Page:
Fall harvest squashes are rich in nutrients and so high in demand, no wonder this hourglass shaped gourd is the perfect addition to an autumn meal.
“So many local restaurants are placing their order of squashes as of right now,” said Peter Cipponeri of Cipponeri Farms. “Butternut squash is the most popular squash in season because restaurants use it to make soups or add them in their dishes.”
Butternut squash presents the home cook with easy culinary possibilities. You can just place it on a cookie sheet and bake in the oven for about an hour, or until you can pierce it with a sharp knife. Or remove the skin using a vegetable peeler and cut the flesh into chunks for steaming or sautéing. Once cooked, mash it, puree it for soup, fold it into a pasta or risotto dish, or simply savor your butternut squash as is.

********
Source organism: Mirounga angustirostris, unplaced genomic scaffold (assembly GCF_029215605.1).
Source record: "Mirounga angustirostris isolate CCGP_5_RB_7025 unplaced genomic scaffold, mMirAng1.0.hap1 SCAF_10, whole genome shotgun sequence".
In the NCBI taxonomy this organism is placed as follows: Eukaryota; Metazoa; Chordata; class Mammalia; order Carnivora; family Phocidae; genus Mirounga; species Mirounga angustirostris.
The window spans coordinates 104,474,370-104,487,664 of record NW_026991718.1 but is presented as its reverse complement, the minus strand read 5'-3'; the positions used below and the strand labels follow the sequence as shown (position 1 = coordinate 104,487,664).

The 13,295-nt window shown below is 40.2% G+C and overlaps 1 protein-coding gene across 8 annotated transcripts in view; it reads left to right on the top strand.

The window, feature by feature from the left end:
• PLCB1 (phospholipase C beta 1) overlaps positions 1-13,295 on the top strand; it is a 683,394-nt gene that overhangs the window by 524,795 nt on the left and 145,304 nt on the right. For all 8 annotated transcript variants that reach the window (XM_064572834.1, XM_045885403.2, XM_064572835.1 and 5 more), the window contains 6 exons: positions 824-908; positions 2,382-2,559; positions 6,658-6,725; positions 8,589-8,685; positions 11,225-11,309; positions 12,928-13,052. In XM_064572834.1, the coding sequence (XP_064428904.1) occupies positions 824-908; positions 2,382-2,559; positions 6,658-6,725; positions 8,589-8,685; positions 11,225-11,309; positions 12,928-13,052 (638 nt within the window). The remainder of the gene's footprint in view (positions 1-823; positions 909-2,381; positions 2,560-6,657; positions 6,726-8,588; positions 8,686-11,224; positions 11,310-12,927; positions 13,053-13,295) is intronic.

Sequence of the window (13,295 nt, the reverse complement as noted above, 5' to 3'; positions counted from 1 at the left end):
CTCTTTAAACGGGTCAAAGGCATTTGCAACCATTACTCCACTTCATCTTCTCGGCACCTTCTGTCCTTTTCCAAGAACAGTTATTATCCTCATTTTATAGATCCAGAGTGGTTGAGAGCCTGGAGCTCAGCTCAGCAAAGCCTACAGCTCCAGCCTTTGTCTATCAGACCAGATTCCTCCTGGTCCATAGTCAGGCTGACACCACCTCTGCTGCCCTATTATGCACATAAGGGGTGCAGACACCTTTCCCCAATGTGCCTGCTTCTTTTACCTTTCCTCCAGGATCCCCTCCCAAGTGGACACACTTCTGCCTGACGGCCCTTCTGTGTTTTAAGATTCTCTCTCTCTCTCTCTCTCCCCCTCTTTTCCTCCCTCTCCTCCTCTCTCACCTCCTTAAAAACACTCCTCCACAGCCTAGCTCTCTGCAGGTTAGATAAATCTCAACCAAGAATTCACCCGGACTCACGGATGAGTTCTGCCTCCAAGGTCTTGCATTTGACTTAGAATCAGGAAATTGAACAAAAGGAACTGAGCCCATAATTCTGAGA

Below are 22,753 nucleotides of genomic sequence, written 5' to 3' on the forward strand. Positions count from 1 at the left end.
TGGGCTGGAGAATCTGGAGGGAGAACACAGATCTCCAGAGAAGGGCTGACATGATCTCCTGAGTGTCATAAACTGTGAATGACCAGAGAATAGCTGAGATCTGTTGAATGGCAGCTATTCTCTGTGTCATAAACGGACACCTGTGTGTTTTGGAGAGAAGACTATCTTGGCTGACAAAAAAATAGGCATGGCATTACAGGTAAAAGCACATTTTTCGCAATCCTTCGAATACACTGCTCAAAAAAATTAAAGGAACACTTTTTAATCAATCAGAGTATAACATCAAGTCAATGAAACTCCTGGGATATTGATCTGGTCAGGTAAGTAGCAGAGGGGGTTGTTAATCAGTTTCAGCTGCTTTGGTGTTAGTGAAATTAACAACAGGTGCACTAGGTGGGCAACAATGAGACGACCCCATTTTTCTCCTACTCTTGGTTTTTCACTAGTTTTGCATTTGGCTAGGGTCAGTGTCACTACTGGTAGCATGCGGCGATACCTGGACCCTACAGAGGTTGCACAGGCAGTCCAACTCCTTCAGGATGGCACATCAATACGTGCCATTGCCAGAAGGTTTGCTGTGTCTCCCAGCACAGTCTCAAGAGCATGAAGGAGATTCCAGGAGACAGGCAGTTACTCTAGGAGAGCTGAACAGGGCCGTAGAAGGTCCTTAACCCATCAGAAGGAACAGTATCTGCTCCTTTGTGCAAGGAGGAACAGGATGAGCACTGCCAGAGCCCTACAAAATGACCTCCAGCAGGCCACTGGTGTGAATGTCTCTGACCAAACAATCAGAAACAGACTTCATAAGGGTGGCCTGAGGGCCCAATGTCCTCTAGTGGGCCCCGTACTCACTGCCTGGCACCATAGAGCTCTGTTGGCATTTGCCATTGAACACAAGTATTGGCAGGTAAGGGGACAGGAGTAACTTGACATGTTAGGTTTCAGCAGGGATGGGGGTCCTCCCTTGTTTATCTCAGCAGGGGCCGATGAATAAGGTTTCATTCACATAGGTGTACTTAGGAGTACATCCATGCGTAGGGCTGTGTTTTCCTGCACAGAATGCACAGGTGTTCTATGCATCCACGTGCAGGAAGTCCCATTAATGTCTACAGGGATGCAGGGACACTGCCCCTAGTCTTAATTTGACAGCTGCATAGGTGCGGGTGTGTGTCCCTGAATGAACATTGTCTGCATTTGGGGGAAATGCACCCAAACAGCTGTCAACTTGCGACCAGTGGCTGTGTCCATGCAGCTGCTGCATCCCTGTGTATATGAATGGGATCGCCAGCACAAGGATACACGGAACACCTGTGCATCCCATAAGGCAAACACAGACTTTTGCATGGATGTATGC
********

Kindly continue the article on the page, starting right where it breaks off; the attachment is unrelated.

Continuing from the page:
There a lot of health benefits in squash, too. It’s low in fat and delivers ample doses of fiber, making it a heart-friendly food choice. It provides significant amounts of potassium, important for bone health, and vitamin B6, essential for the proper functioning of both the nervous and immune systems.Roasted Butternut SquashButternut Squash Whole Grain CrostiniButternut Squash & Linguine